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Freightliner Plus Series Review


Freightliner recently introduced its new Plus series, featuring its M2 and SD trucks. The models enhance the driving experience to keep drivers comfortable and safe. And with the driver shortage, that’s a plus.

Freightliner took the advice of fleet owners and drivers to make improvements to the trucks. This led to a completely redesigned interior, connectivity and safety systems available across the lineup, and the latest advancements in powertrain components.

I had an opportunity to get behind the wheels of trucks in the Freightliner Plus series, and I’m here to report back.

Side Guard Assist is available with the Detroit Assurance safety suite.


All trucks in the Plus series feature Detroit powertrain components. The heavy-duty Freightliner 114 SD Plus features the Detroit DD13 Gen 5 engine. The engine offers a horsepower range between 370 and 525 hp. Its diesel technology makes it reliable and enhances its performance to offer new vocational power ratings. Designed optimally for vocational applications, the DD13 Gen 5 features available front and rear PTOs and a new aftertreatment system with one large DPF that offers less downtime due to increased service intervals. Using a single, larger DPF also saves 60 lbs, and the design of the Gen 5 helps improve fuel economy by up to 4%.

The Freightliner Plus series’ electrical components are optimally located.

 For an optimum pairing, the Freightliner Plus series features the vocational-focused Detroit DT12-V transmission, which offers up to 2,250 lb-ft of torque. It also features an Off-Road Mode, Hill Start Aid, Rock-Free Mode to help free tires from mud, and a Paver Mode that allows dump trucks to shift from neutral to drive without pressing the brakes. Additionally, its Power Launch feature automatically raises engine speed to provide a powerful take-off when hauling heavy loads.

Cummins engines are available in Plus series trucks depending on the truck model. Cummins offerings include the B6.7, L9, and X12 diesel engines as well as the L9N and ISX 1N natural gas engines. Eaton and Allison transmissions are also available in the Plus series.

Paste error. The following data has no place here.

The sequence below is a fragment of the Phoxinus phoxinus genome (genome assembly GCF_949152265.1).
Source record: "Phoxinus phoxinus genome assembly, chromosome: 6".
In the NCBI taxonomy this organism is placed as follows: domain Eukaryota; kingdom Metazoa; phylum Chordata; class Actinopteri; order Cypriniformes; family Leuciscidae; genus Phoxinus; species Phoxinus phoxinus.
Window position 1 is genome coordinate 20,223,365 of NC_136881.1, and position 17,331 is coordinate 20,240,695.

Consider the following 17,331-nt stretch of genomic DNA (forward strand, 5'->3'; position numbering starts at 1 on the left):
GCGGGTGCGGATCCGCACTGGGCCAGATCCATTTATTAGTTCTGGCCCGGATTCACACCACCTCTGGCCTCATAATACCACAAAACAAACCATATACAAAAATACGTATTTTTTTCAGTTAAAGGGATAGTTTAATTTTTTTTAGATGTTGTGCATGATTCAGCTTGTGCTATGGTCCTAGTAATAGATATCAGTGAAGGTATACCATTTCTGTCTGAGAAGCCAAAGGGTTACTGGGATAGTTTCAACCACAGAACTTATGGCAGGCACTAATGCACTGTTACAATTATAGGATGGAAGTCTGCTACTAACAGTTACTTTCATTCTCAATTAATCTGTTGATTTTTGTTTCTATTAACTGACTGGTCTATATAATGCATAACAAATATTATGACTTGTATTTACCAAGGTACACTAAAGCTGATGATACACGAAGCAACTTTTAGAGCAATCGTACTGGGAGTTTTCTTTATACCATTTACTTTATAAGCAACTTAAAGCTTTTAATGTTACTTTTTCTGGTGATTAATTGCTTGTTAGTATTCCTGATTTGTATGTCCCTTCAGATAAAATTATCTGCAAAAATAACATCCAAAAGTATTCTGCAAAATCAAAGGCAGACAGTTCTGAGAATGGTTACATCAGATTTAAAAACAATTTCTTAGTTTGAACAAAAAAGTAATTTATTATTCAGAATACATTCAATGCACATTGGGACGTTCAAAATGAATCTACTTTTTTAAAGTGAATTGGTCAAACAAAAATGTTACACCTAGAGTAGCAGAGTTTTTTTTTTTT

When you first hop in the driver’s seat, you’ll notice that the truck has a more automotive feel to it. This construction was intentional, helping drivers ease the transition from their personal vehicles to their work vehicles, and also to aid in driver comfort. Like consumer vehicles, the trucks now feature steering wheel controls and power windows, locks, and side mirror controls on the door panel. One truck I drove was even equipped with an aftermarket backup camera—which many drivers are accustomed to having in their own vehicles.

The dash layout as well as the digital driver information display that houses truck and safety information are also new features. The dash in the Plus series is customizable according to the application the truck will be used, the amount of auxiliary equipment necessary, and according to the safety system, telematics, or GPS system used. Positioned just below the dash was the gear shifter column that includes engine braking functions.


When Freightliner’s vocational trucks are equipped with a Detroit engine and DT12 transmission, drivers and owners can take advantage of Detroit’s safety systems. Plus series trucks are available with the Detroit Assurance 5.0 safety suite. But owners that are loyal to Cummins engines won’t be left out. These customers will also have the ability to order certain Detroit Assurance features even with the Cummins engine.

The Detroit Assurance suite for the Plus series includes Lane Departure Warning, Active Brake Assist, and an optional Side Guard Assist. Adaptive Cruise Control will be available with the Plus series in 2023.

Part of what makes the Plus series safe is that it’s paired with industry-leading technology with the Detroit Connect Suite of Connectivity Systems. This system offers fleet owners information on their trucks in terms of vehicle performance. These insights can even help fleet owners make business decisions that improve productivity, reduce downtime, and in turn, increase profits. 

These insights include Virtual Technician remote diagnostic service, Remote Updates, Safety Event Viewer, and Detroit Connect Analysis.